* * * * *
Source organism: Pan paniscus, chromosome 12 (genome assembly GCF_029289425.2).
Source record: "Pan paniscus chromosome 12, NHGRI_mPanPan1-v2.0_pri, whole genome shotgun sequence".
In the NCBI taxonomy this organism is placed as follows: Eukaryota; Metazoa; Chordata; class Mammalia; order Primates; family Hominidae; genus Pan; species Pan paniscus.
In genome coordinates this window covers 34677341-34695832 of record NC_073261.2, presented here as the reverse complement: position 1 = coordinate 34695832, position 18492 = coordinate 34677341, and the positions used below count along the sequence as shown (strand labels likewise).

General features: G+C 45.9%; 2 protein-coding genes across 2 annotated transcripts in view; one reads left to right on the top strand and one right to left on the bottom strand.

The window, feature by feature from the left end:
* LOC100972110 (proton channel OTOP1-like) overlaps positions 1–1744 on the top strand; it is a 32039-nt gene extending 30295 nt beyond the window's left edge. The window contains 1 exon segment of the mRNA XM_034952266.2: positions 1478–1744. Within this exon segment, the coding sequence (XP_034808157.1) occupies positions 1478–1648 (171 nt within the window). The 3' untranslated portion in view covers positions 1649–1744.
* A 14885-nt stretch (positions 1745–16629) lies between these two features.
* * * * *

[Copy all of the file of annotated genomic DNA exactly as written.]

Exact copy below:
Source organism: Pan paniscus, chromosome 12 (genome assembly GCF_029289425.2).
Source record: "Pan paniscus chromosome 12, NHGRI_mPanPan1-v2.0_pri, whole genome shotgun sequence".
In the NCBI taxonomy this organism is placed as follows: Eukaryota; Metazoa; Chordata; class Mammalia; order Primates; family Hominidae; genus Pan; species Pan paniscus.
In genome coordinates this window covers 34677341-34695832 of record NC_073261.2, presented here as the reverse complement: position 1 = coordinate 34695832, position 18492 = coordinate 34677341, and the positions used below count along the sequence as shown (strand labels likewise).

General features: G+C 45.9%; 2 protein-coding genes across 2 annotated transcripts in view; one reads left to right on the top strand and one right to left on the bottom strand.

The window, feature by feature from the left end:
* LOC100972110 (proton channel OTOP1-like) overlaps positions 1–1744 on the top strand; it is a 32039-nt gene extending 30295 nt beyond the window's left edge. The window contains 1 exon segment of the mRNA XM_034952266.2: positions 1478–1744. Within this exon segment, the coding sequence (XP_034808157.1) occupies positions 1478–1648 (171 nt within the window). The 3' untranslated portion in view covers positions 1649–1744.
* A 14885-nt stretch (positions 1745–16629) lies between these two features.